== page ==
Inspired by Copenhagen Cycle Chic

Dutch Cycling Trends

The best summer read: “Cycling Cities”

Cycling Cities

We were lucky enough to take a ride and have a coffee with esteemed Professor, lecturer, and researcher Ruth Oldenziel, co-author of the latest and greatest book “Cycling Cities: The European Experience.” It’s 200 pages are carefully researched and thoughtfully describe how cycling came to be (or not so much) in several European cities –  with Dutch cities as a backbone story of cycling decline, automobility, then incremental change towards what are now urban cycling “success stories.” Of course every city has its own story, culture, and responses to change, and this work delves into those stories from 14 cities in 9 countries. From Budapest’s bicycling revival to Manchester’s “standstill”; Lyon’s corporate enterprise to innovations in Malmö – we can read about diverse trajectories in urban cycling but all with the same goal: to get more people on bikes. Ruth tells us more…

Cycling Cities ACC: What made you want to write this book?

RO: I was in NYC in 2009 – the year that marked the 400-year anniversary between New York and Amsterdam. I was going to give a speech and then take a group ride down the Hudson. I rode up to the venue on my Batavus granny bike with high heels and they just looked at me like, what are you thinking? Everyone was wearing Lycra and riding fancy bikes with helmets. I didn’t have any of that stuff, so they didn’t let me go on the ride! I was shocked. But what was interesting was that we were both shocked – at each other’s cycling cultures. I couldn’t explain it to them; I couldn’t explain why I was on this type of bike and why it was ok that I was wearing everyday clothes and high-heels while biking. I couldn’t explain Dutch culture around cycling. That was when the first thoughts about this book started.

Cycling Cities
Cycling Cities

ACC: Are there other books like this?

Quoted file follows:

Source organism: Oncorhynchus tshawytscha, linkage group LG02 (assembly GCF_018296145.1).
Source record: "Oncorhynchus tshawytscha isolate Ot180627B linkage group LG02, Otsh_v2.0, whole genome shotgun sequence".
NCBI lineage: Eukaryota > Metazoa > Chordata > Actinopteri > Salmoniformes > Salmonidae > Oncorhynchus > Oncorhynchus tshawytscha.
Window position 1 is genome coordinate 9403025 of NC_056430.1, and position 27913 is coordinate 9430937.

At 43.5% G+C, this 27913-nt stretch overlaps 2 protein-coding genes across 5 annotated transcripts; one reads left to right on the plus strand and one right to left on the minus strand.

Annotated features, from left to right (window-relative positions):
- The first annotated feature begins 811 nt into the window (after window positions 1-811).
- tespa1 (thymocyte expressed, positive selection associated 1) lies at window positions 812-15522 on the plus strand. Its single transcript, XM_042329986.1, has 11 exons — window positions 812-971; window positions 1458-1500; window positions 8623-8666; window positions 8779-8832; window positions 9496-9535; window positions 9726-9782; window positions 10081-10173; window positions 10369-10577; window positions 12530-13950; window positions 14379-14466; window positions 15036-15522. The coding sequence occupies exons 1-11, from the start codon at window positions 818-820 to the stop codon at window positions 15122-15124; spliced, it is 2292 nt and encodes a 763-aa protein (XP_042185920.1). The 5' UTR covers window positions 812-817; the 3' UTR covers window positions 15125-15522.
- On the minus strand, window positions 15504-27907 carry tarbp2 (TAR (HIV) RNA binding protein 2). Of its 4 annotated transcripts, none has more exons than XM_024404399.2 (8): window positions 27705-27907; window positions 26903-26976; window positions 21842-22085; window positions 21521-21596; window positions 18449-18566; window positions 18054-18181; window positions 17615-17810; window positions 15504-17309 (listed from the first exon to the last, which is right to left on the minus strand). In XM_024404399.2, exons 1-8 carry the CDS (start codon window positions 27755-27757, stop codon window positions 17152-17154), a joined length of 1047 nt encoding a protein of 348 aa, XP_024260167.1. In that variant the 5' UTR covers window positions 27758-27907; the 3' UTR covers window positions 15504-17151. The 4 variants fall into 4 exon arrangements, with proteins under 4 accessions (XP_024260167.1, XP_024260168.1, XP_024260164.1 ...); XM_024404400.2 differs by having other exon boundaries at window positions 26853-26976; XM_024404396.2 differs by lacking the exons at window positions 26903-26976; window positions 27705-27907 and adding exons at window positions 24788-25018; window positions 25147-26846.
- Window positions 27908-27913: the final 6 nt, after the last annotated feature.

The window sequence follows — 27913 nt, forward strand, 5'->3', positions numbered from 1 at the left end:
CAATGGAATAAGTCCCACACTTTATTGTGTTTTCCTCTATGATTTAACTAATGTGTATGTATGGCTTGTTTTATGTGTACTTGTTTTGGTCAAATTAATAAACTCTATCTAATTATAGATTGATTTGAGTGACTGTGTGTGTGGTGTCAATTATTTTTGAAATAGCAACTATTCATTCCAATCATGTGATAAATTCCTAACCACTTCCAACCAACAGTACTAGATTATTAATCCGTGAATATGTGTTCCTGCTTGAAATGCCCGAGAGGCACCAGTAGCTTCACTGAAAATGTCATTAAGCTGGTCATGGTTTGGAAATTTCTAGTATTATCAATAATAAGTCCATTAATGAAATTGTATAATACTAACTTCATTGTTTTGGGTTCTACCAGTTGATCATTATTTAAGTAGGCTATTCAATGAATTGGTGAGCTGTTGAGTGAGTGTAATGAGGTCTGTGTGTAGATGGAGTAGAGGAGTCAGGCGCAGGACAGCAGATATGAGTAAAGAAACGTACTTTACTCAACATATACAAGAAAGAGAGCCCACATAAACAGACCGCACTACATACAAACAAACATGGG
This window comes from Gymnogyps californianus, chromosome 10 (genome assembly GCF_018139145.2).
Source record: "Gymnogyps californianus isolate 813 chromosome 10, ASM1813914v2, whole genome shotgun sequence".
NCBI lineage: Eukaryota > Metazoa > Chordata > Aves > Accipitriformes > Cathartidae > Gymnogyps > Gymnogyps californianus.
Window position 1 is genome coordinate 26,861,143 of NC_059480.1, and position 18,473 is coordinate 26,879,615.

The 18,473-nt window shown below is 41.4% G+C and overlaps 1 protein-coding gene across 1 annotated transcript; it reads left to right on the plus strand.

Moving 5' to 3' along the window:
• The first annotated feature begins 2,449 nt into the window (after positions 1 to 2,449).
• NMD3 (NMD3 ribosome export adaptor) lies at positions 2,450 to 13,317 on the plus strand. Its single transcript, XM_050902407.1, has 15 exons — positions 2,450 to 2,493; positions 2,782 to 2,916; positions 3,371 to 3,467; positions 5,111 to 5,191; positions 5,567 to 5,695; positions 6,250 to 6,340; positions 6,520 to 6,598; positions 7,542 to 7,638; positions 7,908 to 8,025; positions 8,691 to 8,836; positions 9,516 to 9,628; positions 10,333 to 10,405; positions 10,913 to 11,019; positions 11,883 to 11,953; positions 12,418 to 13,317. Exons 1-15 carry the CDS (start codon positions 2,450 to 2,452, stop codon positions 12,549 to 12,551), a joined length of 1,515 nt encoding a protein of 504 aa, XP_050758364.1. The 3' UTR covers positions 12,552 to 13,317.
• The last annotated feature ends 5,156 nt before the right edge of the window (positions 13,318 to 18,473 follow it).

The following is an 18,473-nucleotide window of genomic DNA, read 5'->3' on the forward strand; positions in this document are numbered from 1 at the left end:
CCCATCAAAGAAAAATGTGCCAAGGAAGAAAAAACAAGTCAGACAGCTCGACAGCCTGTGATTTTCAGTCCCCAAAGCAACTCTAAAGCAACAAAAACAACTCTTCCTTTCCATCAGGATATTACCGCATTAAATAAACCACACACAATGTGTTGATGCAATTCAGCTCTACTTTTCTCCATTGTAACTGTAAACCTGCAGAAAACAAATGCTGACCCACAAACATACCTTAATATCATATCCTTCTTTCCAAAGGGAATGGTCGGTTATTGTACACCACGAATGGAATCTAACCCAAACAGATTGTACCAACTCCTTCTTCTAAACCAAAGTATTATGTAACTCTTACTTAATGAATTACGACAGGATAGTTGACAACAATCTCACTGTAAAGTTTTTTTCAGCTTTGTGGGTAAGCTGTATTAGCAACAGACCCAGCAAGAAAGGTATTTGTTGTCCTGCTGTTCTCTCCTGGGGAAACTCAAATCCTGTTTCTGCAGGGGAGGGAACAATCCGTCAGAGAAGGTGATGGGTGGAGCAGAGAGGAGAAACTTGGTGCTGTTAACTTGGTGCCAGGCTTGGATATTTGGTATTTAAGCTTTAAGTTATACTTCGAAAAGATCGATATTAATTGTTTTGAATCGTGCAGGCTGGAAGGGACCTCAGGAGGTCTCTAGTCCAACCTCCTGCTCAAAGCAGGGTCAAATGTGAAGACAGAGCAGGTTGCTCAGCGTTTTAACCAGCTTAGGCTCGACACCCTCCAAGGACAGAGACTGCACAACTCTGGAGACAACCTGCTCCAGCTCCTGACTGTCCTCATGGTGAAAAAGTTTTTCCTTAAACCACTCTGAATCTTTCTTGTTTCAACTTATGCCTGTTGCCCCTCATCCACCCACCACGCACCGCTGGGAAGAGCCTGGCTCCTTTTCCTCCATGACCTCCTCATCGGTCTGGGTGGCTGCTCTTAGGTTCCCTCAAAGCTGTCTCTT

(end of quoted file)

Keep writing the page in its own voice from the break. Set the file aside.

RO: Not really, no. In 1999 a book [by the co-authors] was published in Dutch, called “Fietsverkeer” (or bicycle traffic). And in it was a graph showing cycling levels across several European cities. The graph became quite famous, but because the book was only in Dutch it didn’t take off in the same way. So one of our goals was to translate the book and incorporate the most relevant research in the new book – and update the graph. The other main goal was to create a narrative through lots of images and graphics in order to make is as accessible as possible to everyone – policymakers, advocates, the everyday reader.

ACC: What surprised you most during the research for this book?

RO: When we looked at the cycling data – the numbers – it varied so much. Especially within the Netherlands. Variety suggests that the Dutch are not special people when it comes to cycling – really, it was just a perfect storm of events that lead to this “success story” – if you can call it that. Factors like the car coming a bit later, mediocre public transport systems, the oil crisis, and the social movements of the 70s – all these events came together and created a perfect storm for cycling.

ACC: Is there another city’s story that sticks out in your mind?

RO: Basel is an interesting case. The percentage of trips by bike hasn’t changed in decades. Everything is done so well there – the highways are pristine, the historic city centre is car-free and walking is a high priority, public transit is flawless, efficient and affordable, and bicycle infrastructure is also good. All these modes compete, so one is not really better than another. That makes it difficult for the city to push forward the bicycle share. Biking there is nice, but no where near as fun as in Amsterdam.

Cycling Cities

ACC: What’s your favourite thing about cycling in Amsterdam?

RO: I love the Weesperzijde (where we are now). Not only have I lived here a long time – I was born and raised in Amsterdam – but I love that this street has no cycling infrastructure and yet it’s a preferred route to and from the city centre. And of course it is – look around, it’s just beautiful.

ACC: Tell me about this bike of yours.